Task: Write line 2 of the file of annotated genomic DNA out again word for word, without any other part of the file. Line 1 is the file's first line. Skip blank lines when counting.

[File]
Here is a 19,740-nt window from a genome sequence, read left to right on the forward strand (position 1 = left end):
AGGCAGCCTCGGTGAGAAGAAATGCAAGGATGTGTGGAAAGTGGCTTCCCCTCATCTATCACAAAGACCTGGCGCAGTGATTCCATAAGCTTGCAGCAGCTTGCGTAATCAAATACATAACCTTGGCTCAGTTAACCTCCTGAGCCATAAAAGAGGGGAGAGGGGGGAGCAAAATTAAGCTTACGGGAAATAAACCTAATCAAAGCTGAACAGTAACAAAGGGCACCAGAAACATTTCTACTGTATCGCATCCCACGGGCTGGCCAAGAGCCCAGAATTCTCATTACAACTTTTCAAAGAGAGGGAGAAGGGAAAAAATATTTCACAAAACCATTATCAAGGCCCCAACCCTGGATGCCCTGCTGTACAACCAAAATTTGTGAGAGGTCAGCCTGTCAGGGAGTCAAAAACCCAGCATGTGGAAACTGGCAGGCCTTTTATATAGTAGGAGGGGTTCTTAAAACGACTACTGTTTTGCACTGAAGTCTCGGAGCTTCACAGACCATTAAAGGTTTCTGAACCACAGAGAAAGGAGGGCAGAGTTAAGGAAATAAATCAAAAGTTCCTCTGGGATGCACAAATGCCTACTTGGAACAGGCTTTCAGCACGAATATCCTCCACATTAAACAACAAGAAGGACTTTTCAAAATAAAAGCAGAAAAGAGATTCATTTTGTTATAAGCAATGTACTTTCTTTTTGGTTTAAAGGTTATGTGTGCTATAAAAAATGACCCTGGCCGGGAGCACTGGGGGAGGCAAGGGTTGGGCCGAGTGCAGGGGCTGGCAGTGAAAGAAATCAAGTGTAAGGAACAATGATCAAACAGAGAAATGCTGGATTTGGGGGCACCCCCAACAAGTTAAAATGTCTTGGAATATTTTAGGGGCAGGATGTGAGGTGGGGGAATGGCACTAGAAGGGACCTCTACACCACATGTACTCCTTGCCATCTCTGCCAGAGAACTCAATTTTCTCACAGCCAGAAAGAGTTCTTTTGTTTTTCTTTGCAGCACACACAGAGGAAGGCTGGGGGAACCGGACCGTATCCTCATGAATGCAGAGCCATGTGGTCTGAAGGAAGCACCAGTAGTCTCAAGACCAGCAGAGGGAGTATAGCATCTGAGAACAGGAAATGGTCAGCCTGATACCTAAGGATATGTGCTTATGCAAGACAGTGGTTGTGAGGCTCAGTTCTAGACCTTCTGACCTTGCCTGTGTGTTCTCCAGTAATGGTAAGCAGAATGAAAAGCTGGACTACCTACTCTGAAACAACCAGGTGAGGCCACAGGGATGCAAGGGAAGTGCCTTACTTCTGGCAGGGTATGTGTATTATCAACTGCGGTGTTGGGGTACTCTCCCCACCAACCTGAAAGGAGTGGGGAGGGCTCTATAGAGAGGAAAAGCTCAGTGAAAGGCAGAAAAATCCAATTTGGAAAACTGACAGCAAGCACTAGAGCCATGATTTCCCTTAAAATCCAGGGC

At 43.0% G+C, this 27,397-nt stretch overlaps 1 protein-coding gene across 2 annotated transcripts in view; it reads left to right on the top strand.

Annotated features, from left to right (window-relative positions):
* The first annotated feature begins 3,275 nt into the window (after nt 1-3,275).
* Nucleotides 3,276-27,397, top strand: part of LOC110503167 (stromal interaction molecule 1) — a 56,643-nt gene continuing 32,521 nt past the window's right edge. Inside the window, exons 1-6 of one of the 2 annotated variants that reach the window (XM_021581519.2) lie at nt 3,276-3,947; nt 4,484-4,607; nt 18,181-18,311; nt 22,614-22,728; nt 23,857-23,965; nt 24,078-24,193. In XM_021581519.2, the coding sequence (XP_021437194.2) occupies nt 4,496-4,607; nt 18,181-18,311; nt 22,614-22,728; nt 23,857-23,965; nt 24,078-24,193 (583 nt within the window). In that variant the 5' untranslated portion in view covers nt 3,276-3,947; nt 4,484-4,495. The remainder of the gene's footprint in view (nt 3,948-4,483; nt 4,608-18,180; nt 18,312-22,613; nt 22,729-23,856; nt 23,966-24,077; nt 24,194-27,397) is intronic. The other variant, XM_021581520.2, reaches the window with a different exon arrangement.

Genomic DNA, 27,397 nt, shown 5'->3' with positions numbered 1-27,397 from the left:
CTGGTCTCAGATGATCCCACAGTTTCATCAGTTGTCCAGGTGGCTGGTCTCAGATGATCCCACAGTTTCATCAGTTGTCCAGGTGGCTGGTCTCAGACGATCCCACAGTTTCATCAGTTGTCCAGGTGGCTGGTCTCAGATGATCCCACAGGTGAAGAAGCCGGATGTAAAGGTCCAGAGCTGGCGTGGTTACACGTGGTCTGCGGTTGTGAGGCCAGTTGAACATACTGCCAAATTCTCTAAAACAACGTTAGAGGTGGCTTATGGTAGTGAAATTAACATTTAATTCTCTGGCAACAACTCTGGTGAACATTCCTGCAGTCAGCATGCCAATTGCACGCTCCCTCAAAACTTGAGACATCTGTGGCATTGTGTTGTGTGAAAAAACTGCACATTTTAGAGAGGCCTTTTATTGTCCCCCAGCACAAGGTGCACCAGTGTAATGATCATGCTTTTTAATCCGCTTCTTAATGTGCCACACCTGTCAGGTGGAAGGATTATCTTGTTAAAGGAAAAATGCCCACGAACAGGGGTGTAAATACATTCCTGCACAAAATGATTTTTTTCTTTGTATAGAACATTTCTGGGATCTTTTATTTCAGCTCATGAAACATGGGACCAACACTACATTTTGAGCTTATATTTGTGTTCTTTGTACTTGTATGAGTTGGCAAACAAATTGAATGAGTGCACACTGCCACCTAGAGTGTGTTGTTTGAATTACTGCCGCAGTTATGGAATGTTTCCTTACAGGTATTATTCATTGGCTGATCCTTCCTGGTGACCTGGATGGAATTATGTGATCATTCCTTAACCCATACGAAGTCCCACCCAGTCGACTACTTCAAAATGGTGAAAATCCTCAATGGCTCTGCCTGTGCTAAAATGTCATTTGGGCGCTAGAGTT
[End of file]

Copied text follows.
AGGCAGCCTCGGTGAGAAGAAATGCAAGGATGTGTGGAAAGTGGCTTCCCCTCATCTATCACAAAGACCTGGCGCAGTGATTCCATAAGCTTGCAGCAGCTTGCGTAATCAAATACATAACCTTGGCTCAGTTAACCTCCTGAGCCATAAAAGAGGGGAGAGGGGGGAGCAAAATTAAGCTTACGGGAAATAAACCTAATCAAAGCTGAACAGTAACAAAGGGCACCAGAAACATTTCTACTGTATCGCATCCCACGGGCTGGCCAAGAGCCCAGAATTCTCATTACAACTTTTCAAAGAGAGGGAGAAGGGAAAAAATATTTCACAAAACCATTATCAAGGCCCCAACCCTGGATGCCCTGCTGTACAACCAAAATTTGTGAGAGGTCAGCCTGTCAGGGAGTCAAAAACCCAGCATGTGGAAACTGGCAGGCCTTTTATATAGTAGGAGGGGTTCTTAAAACGACTACTGTTTTGCACTGAAGTCTCGGAGCTTCACAGACCATTAAAGGTTTCTGAACCACAGAGAAAGGAGGGCAGAGTTAAGGAAATAAATCAAAAGTTCCTCTGGGATGCACAAATGCCTACTTGGAACAGGCTTTCAGCACGAATATCCTCCACATTAAACAACAAGAAGGACTTTTCAAAATAAAAGCAGAAAAGAGATTCATTTTGTTATAAGCAATGTACTTTCTTTTTGGTTTAAAGGTTATGTGTGCTATAAAAAATGACCCTGGCCGGGAGCACTGGGGGAGGCAAGGGTTGGGCCGAGTGCAGGGGCTGGCAGTGAAAGAAATCAAGTGTAAGGAACAATGATCAAACAGAGAAATGCTGGATTTGGGGGCACCCCCAACAAGTTAAAATGTCTTGGAATATTTTAGGGGCAGGATGTGAGGTGGGGGAATGGCACTAGAAGGGACCTCTACACCACATGTACTCCTTGCCATCTCTGCCAGAGAACTCAATTTTCTCACAGCCAGAAAGAGTTCTTTTGTTTTTCTTTGCAGCACACACAGAGGAAGGCTGGGGGAACCGGACCGTATCCTCATGAATGCAGAGCCATGTGGTCTGAAGGAAGCACCAGTAGTCTCAAGACCAGCAGAGGGAGTATAGCATCTGAGAACAGGAAATGGTCAGCCTGATACCTAAGGATATGTGCTTATGCAAGACAGTGGTTGTGAGGCTCAGTTCTAGACCTTCTGACCTTGCCTGTGTGTTCTCCAGTAATGGTAAGCAGAATGAAAAGCTGGACTACCTACTCTGAAACAACCAGGTGAGGCCACAGGGATGCAAGGGAAGTGCCTTACTTCTGGCAGGGTATGTGTATTATCAACTGCGGTGTTGGGGTACTCTCCCCACCAACCTGAAAGGAGTGGGGAGGGCTCTATAGAGAGGAAAAGCTCAGTGAAAGGCAGAAAAATCCAATTTGGAAAACTGACAGCAAGCACTAGAGCCATGATTTCCCTTAAAATCCAGGGC